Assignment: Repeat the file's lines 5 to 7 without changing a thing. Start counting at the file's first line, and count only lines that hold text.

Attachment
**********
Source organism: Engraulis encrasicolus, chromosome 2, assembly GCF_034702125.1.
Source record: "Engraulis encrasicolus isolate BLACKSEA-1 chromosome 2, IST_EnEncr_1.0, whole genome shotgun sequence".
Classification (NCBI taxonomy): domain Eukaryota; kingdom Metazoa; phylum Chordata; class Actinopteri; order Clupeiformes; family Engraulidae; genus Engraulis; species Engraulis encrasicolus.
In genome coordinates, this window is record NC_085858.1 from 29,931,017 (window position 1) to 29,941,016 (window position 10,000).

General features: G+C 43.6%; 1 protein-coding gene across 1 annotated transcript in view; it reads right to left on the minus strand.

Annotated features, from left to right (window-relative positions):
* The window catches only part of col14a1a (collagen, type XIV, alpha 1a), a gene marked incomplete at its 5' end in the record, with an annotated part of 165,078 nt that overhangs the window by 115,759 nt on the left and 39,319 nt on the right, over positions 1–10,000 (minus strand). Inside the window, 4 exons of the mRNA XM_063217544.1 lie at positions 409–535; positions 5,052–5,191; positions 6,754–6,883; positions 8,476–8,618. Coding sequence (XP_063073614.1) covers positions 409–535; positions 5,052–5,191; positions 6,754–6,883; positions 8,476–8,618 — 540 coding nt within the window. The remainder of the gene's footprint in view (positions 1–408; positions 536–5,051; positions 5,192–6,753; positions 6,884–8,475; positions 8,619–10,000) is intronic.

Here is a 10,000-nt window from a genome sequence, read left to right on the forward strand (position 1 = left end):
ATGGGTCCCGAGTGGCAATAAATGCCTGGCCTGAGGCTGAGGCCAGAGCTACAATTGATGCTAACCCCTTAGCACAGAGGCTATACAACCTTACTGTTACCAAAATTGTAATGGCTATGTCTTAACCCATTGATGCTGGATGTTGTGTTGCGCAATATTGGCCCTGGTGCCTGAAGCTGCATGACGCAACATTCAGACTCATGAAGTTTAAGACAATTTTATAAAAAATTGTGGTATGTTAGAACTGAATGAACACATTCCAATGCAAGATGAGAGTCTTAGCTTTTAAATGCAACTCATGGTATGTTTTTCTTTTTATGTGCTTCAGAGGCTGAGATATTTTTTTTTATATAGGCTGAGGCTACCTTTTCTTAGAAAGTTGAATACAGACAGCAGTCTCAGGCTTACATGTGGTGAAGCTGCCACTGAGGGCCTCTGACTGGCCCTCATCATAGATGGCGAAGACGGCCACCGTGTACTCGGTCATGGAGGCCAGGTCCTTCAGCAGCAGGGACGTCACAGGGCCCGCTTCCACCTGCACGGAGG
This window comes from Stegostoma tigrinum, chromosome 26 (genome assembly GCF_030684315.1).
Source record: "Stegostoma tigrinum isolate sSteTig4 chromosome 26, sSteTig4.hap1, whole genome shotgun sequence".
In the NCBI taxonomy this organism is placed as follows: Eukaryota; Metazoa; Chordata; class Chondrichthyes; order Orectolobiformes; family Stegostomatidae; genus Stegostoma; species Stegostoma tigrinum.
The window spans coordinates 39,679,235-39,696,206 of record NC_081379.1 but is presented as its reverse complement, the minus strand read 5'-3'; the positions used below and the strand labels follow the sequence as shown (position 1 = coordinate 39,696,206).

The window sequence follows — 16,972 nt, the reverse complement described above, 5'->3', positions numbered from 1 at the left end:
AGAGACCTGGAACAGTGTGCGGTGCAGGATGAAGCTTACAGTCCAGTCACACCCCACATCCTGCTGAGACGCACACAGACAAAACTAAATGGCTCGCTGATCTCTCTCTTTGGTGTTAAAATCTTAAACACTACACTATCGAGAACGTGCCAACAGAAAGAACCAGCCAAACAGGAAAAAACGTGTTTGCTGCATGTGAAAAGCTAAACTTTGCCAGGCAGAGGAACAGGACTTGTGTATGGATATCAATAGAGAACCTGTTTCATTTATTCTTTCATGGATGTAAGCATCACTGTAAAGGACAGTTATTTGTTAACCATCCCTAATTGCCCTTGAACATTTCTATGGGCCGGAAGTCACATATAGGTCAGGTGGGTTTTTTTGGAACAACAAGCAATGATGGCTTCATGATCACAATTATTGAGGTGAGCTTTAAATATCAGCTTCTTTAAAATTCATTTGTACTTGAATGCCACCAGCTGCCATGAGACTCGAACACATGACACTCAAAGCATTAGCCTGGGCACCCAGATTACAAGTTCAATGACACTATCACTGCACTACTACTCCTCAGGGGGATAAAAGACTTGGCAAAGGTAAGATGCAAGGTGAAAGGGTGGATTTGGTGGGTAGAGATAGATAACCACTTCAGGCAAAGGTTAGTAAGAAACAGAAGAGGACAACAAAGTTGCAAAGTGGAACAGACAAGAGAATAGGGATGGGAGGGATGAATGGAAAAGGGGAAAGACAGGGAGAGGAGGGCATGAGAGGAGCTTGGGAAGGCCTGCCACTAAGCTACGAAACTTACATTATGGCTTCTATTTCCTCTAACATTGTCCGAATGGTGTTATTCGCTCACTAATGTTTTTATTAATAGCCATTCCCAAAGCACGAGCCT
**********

General features: G+C 43.6%; 1 protein-coding gene across 1 annotated transcript in view; it reads right to left on the minus strand.

Annotated features, from left to right (window-relative positions):
* The window catches only part of col14a1a (collagen, type XIV, alpha 1a), a gene marked incomplete at its 5' end in the record, with an annotated part of 165,078 nt that overhangs the window by 115,759 nt on the left and 39,319 nt on the right, over positions 1–10,000 (minus strand). Inside the window, 4 exons of the mRNA XM_063217544.1 lie at positions 409–535; positions 5,052–5,191; positions 6,754–6,883; positions 8,476–8,618. Coding sequence (XP_063073614.1) covers positions 409–535; positions 5,052–5,191; positions 6,754–6,883; positions 8,476–8,618 — 540 coding nt within the window. The remainder of the gene's footprint in view (positions 1–408; positions 536–5,051; positions 5,192–6,753; positions 6,884–8,475; positions 8,619–10,000) is intronic.